In the west of Montenegro, there are many tombstones called “stećak”.
Such tombstones were popular in the 14th-17th centuries — large, light rectangular stones decorated with ornaments. Stećak tombstones belong to the Bosnian culture and can found throughout the territory of Montenegro, Serbia and Croatia.
One of the most interesting tombstone locations is in the cemetery near Church of St. Peter and Paul in Nikšić.
St. Peter and Paul Church has the biggest variety of tombstones with different ornamental motifs, although stećak can be found in other places as well.
The history of stećak necropolis
According to the research of scientist D. Sergeevsky, stećak necropolis once contained 396 tombstones of this type.
Later, another researcher — Sh. Bešlagić — found only 125 monuments, among which he singled out 105 stems of the “chest” type, 4 with a pointed top, 2 stones of cruciform shape and 14 ordinary plates.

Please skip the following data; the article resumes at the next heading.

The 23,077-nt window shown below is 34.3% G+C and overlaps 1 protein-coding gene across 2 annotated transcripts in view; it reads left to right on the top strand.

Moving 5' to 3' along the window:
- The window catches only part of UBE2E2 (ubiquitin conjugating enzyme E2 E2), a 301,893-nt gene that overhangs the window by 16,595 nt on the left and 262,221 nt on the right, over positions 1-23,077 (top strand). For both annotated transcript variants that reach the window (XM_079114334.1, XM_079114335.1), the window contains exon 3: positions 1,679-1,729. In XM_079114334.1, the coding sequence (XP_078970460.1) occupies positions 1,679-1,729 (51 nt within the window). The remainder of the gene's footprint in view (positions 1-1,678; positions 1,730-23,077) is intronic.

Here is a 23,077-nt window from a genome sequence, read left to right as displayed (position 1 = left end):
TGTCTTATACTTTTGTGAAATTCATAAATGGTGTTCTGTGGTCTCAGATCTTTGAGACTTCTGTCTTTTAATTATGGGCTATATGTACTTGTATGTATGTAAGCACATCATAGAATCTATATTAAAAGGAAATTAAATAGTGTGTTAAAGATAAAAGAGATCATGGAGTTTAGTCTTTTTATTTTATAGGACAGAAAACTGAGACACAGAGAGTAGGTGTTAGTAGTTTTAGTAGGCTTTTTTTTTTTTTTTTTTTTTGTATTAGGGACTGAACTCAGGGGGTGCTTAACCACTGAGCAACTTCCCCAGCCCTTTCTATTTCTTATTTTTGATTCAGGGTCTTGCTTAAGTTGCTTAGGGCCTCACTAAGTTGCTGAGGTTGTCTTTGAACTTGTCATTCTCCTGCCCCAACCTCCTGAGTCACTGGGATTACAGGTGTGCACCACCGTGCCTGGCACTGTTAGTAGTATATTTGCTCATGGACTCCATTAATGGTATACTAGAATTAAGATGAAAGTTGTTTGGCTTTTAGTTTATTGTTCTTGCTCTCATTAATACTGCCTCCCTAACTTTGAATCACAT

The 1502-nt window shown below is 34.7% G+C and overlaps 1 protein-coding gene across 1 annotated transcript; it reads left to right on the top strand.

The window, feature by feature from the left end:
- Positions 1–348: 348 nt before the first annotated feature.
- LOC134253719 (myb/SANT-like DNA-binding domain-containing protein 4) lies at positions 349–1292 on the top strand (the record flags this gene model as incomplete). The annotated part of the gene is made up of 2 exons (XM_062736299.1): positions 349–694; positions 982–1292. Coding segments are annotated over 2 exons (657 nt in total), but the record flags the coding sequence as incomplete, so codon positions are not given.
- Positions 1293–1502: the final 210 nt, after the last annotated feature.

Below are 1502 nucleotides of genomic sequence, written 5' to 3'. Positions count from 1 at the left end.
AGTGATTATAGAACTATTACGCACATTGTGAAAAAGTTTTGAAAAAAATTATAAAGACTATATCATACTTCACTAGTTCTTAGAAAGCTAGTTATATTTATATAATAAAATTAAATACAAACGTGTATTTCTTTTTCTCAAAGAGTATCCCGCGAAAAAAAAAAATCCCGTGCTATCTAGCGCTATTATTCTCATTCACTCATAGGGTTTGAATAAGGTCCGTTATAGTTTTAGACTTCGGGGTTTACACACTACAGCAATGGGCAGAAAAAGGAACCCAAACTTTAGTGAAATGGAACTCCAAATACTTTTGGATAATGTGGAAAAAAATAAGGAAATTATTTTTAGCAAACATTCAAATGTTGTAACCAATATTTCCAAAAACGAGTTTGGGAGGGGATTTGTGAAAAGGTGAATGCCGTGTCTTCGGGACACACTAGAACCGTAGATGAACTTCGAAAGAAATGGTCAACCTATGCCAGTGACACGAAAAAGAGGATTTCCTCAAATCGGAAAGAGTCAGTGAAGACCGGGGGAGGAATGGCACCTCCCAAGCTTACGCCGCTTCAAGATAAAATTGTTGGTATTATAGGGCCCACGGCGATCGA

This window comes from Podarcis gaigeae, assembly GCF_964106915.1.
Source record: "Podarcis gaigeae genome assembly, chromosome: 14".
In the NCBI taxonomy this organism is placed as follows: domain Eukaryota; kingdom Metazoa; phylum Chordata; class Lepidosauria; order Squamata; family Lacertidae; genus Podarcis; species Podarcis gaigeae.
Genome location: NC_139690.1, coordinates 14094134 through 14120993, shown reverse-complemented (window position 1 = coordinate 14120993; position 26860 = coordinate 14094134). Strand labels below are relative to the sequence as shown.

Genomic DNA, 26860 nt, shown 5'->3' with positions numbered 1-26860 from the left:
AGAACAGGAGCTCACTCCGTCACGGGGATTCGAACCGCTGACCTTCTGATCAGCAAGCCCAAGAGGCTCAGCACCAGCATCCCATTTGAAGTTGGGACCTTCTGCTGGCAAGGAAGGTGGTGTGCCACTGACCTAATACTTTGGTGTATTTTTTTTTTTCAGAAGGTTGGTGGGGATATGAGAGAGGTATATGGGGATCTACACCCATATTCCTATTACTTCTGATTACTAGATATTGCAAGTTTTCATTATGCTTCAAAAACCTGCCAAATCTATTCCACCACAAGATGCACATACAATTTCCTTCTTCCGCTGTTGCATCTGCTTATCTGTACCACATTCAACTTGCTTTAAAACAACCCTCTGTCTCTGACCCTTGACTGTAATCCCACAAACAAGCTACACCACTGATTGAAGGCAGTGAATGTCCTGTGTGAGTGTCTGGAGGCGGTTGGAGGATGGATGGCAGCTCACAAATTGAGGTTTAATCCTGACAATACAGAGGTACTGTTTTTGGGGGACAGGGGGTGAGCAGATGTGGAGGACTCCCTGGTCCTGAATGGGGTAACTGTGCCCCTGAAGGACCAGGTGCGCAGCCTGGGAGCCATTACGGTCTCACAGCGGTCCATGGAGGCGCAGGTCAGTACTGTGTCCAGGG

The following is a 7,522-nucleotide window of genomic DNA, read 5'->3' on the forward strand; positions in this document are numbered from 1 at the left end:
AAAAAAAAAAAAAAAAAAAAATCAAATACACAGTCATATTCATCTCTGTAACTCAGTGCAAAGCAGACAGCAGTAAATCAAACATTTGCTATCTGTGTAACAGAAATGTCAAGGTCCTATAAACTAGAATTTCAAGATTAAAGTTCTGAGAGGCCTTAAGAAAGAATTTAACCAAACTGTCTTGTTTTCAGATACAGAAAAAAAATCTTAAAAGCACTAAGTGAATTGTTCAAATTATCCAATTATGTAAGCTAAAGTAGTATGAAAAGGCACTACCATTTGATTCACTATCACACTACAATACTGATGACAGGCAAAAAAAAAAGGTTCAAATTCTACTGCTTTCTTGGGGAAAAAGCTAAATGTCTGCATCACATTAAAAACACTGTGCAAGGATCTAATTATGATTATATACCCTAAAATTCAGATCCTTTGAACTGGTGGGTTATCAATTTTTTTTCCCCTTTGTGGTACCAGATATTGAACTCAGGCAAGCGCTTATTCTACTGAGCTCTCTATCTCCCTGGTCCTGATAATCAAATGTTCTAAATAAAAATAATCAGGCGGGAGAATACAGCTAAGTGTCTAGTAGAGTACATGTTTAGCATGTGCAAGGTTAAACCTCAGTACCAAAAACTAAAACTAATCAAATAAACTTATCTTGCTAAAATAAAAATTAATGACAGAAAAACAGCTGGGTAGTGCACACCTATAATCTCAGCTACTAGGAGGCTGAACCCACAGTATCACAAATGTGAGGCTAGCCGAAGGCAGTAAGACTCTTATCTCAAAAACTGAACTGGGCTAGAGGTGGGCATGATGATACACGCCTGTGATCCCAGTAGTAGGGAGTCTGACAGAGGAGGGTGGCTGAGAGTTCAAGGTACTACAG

Some of the tombstones were used for the construction of one the church’s walls. As the necropolis was located on this very spot, the architects decided not to get rid of the ancient tombstones, which could serve as a quality building material.
Today, the stećak is smaller, as part of the tombstones has gone into the ground, some of them have been moved, and several tombstones have been removed from the necropolis.
Nikšić stećak tombstones often have ornaments in the form of grapevines, intertwined ropes, arrows, shields and swords. Geometric ornamentation (crosses, half-moons, spirals or circles) is seen less often.
Several monuments depict figures and faces of people, medieval carnivals and tournaments. Most of the writing is severely damaged and difficult to restore and read.
Only the text on the cruciform tombstone of the voivode Dracula can still be read.
If you happen to see a stećak halfway into the ground when you walk in the mountains, be sure to stop and look at it properly.